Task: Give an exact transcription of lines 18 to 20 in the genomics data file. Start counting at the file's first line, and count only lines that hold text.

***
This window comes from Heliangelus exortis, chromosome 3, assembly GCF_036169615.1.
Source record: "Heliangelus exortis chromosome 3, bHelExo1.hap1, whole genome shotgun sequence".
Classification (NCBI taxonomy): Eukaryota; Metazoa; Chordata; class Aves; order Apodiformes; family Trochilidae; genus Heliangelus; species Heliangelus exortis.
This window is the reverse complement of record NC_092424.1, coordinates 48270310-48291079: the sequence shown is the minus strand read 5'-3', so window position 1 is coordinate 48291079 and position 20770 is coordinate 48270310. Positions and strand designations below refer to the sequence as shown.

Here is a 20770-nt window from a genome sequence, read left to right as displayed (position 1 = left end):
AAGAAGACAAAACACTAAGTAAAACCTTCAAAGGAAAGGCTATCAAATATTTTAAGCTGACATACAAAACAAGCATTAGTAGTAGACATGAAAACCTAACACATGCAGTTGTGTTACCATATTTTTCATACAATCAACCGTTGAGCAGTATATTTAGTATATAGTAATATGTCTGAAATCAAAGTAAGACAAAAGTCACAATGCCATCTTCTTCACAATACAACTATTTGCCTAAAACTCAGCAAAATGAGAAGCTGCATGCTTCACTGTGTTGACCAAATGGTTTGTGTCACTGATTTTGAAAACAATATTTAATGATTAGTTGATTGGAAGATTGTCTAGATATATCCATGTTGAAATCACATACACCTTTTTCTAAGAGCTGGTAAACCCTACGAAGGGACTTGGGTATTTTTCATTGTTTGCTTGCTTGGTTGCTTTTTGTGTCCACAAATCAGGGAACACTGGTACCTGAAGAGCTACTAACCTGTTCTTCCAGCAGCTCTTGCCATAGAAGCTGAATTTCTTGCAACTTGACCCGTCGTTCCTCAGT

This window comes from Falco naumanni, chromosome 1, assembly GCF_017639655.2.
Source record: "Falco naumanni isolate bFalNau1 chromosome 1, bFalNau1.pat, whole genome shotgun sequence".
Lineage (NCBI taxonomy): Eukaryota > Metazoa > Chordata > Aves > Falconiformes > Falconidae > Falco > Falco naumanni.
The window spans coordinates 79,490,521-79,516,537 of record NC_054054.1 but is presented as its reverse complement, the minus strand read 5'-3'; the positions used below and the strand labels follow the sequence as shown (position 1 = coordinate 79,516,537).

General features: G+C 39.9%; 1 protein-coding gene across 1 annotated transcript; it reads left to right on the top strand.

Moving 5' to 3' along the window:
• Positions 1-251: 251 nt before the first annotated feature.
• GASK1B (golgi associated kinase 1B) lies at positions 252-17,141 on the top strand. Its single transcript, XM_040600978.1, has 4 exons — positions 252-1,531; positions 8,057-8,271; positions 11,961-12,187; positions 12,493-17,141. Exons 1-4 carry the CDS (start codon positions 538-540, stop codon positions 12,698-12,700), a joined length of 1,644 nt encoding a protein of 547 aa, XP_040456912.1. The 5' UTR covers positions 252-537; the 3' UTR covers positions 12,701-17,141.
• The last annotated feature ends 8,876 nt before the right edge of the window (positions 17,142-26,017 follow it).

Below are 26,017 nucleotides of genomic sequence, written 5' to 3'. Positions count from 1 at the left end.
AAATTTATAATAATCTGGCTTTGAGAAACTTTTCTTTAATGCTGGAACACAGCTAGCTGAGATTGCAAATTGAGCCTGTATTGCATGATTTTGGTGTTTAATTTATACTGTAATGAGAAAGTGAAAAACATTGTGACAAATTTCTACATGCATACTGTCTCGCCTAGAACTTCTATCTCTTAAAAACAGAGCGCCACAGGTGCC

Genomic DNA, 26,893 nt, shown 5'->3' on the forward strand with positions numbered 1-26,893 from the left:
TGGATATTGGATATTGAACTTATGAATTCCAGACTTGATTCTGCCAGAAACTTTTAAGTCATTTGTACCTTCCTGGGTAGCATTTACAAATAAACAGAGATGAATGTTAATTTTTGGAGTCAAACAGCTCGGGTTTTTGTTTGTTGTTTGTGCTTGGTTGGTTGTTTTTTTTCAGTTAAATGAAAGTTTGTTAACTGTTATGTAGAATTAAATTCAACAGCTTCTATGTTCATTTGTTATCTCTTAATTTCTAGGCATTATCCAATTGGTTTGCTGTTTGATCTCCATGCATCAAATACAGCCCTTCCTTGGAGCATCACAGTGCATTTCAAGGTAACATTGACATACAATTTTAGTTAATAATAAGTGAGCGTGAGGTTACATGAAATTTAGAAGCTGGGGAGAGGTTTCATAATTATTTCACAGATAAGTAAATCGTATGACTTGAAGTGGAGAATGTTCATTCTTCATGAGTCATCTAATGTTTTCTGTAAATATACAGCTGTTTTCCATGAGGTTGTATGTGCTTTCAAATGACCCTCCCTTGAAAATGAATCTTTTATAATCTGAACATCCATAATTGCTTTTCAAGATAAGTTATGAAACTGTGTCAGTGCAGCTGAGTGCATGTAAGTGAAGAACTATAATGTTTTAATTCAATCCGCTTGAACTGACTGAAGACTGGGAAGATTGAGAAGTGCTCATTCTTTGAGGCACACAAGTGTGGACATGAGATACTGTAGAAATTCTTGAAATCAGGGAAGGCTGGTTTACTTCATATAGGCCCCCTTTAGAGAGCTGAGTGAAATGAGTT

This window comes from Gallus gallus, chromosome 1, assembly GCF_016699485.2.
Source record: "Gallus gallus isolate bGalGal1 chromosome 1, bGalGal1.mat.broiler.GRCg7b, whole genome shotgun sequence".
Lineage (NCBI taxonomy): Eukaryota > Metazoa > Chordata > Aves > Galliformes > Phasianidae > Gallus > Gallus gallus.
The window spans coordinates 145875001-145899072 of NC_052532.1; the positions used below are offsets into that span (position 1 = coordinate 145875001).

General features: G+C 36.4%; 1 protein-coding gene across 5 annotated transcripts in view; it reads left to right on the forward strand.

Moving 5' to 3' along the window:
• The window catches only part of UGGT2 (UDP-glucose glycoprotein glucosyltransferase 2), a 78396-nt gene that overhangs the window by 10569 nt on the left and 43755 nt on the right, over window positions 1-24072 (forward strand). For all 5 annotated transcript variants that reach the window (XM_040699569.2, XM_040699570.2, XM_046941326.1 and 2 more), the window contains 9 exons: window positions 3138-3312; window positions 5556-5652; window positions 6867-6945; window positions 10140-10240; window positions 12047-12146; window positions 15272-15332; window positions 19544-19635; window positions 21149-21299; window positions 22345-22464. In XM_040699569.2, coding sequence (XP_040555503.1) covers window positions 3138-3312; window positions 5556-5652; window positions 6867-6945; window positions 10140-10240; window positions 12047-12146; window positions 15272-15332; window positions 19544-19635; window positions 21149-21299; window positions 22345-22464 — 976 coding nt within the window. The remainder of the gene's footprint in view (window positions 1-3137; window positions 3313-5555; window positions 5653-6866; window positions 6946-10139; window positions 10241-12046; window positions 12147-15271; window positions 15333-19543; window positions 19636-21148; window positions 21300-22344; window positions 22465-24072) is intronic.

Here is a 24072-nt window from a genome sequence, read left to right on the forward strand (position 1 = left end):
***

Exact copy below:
Genomic DNA, 26,893 nt, shown 5'->3' on the forward strand with positions numbered 1-26,893 from the left:
TGGATATTGGATATTGAACTTATGAATTCCAGACTTGATTCTGCCAGAAACTTTTAAGTCATTTGTACCTTCCTGGGTAGCATTTACAAATAAACAGAGATGAATGTTAATTTTTGGAGTCAAACAGCTCGGGTTTTTGTTTGTTGTTTGTGCTTGGTTGGTTGTTTTTTTTCAGTTAAATGAAAGTTTGTTAACTGTTATGTAGAATTAAATTCAACAGCTTCTATGTTCATTTGTTATCTCTTAATTTCTAGGCATTATCCAATTGGTTTGCTGTTTGATCTCCATGCATCAAATACAGCCCTTCCTTGGAGCATCACAGTGCATTTCAAGGTAACATTGACATACAATTTTAGTTAATAATAAGTGAGCGTGAGGTTACATGAAATTTAGAAGCTGGGGAGAGGTTTCATAATTATTTCACAGATAAGTAAATCGTATGACTTGAAGTGGAGAATGTTCATTCTTCATGAGTCATCTAATGTTTTCTGTAAATATACAGCTGTTTTCCATGAGGTTGTATGTGCTTTCAAATGACCCTCCCTTGAAAATGAATCTTTTATAATCTGAACATCCATAATTGCTTTTCAAGATAAGTTATGAAACTGTGTCAGTGCAGCTGAGTGCATGTAAGTGAAGAACTATAATGTTTTAATTCAATCCGCTTGAACTGACTGAAGACTGGGAAGATTGAGAAGTGCTCATTCTTTGAGGCACACAAGTGTGGACATGAGATACTGTAGAAATTCTTGAAATCAGGGAAGGCTGGTTTACTTCATATAGGCCCCCTTTAGAGAGCTGAGTGAAATGAGTT

This window comes from Gallus gallus, chromosome 1, assembly GCF_016699485.2.